D J Wills Haulier

Highlighting best practice as a representative in The Parliamentary Review

The ability to listen and learn from one another has always been vital in parliament, in business and in most aspects of daily life. But at this particular moment in time, as national and global events continue to reiterate, it is uncommonly crucial that we forge new channels of communication and reinforce existing ones. The following article from D J Wills Haulier is an attempt to do just that. We would welcome your thoughts on this or any other Parliamentary Review article.


DJ Wills, based in Lanreath,
J Wills is a family haulage firm based in Cornwall. In
1972, the current director – David Wills – went into
partnership with his father, Ronald James Wills, and then
in the early 1980s he branched out on his own and established
the company DJ Wills Haulier. He started with two lorries and
worked for the local quarries, delivering aggregates to builders
and supplying hay, straw and feed to farmers, as well as
providing general haulage. This work was all based in Devon
and Cornwall. Over time, things have changed – something
David expands upon.
With the help of my wife, my two sons and my daughter-in-law, I have grown
the company, which currently has a fleet of 15 lorries. We employ 16 full-time
personnel and travel throughout the UK. Our main income is from supplying and
delivering hay and straw. Due to climate change and the reduced number of
farmers in Cornwall who grow this commodity, we can no longer source enough
hay and straw locally in the quantity that we require for our customers.
We decided in 2015 to expand the company to concentrate on the hay-and-straw
side of the business. We now have two depots where we can store the straw
we buy: one at Milton Keynes, and one at our yard in Cornwall. Our day-to-day
business is very much a family concern, as my eldest son, Michael, takes his three
balers to Milton Keynes and Enfield and bales the straw as it is being harvested
behind the combines.
»Director: David John Wills
»Established in 1980s
»Based in Lanreath, Cornwall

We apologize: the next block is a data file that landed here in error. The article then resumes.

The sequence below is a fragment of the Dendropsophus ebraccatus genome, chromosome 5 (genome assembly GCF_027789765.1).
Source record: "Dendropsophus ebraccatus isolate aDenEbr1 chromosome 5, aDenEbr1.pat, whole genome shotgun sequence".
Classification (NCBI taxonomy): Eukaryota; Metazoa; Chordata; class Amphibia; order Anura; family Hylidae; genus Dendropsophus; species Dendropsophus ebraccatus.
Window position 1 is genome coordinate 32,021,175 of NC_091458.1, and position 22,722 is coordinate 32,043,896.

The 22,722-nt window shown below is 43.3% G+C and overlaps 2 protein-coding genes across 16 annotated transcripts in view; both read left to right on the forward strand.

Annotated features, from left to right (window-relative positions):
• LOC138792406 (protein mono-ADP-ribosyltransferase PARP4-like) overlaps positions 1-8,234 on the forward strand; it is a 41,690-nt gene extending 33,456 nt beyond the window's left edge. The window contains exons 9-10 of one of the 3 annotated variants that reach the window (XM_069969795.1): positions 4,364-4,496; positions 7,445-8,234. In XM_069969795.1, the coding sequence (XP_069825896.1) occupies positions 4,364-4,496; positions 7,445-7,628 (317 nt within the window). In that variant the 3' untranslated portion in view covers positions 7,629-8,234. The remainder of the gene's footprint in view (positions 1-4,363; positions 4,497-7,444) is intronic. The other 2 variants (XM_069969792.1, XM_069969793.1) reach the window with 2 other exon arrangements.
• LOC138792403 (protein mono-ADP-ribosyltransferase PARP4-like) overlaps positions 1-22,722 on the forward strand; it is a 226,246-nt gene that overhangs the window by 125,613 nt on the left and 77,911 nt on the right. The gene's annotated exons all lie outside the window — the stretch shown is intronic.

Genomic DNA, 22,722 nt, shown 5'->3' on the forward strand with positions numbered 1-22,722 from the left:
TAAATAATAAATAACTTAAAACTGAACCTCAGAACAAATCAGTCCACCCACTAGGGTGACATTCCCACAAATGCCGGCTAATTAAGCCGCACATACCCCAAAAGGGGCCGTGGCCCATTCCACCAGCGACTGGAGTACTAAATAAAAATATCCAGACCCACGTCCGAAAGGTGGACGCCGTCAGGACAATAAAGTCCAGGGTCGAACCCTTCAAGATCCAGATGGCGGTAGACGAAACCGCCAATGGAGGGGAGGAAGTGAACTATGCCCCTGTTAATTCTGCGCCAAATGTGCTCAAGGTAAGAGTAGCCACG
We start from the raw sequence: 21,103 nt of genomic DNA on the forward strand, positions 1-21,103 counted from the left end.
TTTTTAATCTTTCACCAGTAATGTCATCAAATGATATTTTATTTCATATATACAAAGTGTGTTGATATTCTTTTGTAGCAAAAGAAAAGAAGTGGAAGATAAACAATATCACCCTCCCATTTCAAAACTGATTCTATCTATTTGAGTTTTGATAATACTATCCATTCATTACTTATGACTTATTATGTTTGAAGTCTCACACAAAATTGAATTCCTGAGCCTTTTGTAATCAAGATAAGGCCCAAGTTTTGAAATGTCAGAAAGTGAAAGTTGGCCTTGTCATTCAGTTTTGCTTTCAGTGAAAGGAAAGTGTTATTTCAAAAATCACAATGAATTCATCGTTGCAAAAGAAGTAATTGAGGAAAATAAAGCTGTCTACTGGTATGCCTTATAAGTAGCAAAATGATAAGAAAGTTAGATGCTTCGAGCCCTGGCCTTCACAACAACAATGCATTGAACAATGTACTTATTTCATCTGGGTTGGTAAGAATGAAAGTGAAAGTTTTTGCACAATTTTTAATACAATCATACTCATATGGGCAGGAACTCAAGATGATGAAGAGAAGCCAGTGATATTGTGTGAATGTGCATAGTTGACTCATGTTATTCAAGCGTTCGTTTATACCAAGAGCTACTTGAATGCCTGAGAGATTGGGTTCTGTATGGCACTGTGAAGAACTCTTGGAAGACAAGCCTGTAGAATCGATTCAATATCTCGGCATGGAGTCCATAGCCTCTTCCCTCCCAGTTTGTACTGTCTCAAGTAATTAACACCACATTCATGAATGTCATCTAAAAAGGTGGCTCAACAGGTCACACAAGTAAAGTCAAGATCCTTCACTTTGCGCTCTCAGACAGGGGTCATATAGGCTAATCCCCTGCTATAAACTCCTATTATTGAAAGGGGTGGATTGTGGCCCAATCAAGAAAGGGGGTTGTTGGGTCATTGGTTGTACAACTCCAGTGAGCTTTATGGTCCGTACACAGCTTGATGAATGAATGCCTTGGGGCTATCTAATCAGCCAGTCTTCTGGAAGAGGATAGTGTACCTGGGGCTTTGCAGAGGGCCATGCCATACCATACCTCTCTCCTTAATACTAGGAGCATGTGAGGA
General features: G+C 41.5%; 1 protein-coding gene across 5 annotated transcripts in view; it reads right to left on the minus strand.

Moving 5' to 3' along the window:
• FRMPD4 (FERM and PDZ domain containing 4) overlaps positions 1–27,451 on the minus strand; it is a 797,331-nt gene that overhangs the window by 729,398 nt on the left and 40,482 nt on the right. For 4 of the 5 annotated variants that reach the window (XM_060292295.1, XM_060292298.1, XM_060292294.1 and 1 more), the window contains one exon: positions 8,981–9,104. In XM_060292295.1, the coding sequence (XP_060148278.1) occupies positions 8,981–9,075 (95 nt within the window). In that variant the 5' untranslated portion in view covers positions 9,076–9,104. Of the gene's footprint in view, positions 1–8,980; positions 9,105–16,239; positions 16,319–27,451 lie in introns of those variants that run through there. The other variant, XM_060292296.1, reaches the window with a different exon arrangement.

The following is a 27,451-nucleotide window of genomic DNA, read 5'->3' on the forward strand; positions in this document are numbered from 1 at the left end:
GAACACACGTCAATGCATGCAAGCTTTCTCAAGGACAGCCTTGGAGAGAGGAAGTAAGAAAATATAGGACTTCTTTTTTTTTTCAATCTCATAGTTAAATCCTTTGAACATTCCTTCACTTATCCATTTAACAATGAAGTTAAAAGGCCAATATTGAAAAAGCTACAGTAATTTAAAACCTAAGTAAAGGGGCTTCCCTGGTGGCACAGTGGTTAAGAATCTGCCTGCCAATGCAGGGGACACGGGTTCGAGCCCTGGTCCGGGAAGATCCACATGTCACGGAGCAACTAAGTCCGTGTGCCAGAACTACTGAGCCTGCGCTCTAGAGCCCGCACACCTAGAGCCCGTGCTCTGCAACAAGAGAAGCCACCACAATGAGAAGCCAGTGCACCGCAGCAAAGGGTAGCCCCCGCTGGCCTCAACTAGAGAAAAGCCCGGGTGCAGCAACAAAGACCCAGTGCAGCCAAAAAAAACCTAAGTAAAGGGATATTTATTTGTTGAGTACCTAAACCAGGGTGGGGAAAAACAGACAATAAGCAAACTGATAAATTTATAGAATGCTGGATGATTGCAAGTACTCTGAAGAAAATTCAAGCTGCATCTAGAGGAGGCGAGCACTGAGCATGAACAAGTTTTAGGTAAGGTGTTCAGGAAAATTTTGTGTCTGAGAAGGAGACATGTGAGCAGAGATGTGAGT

»Services: Supplier to the
agricultural industry
»No. of employees: 18
»Fleet of 15 vehicles and 12
DJ Wills Haulier
Highlighting best practice
Last year, we baled 7,000 acres
of straw in Milton Keynes and the
surrounding area. Michael also has a
lime spreader. Using our local tipper
lorries, he spreads many tonnes of sea
sand and lime on the fields, and the
local farmers use sea sand for bedding
in their cubicles for their cows to lie on.
My youngest son, Richard, organises
the straw purchasing, transportation
and other flat-lorry work. He also
organises the other articulated lorry
work, with three of our articulated
lorries transporting scrap metals
nationwide. We have our local tippers
doing general haulage and supplying
aggregates, sea sand and lime
throughout Devon and Cornwall.
Our biggest concern is employing
drivers. We have been advertising
for two years, and good drivers are
almost impossible to find. We used to
employ 18-year-olds who took part
in the Young Drivers’ Scheme. This
was an excellent scheme, and the five
youngsters that we put through it
all made exceptional drivers and are
still working in the industry today.
Now, you cannot employ 18-year-
olds, as the insurance premiums are
extremely high. We were quoted
£14,000 per youngster on top of our
regular premium, with an additional
excess of £3,500 if they were involved
in an accident. Obviously, as a small
family firm, we cannot afford these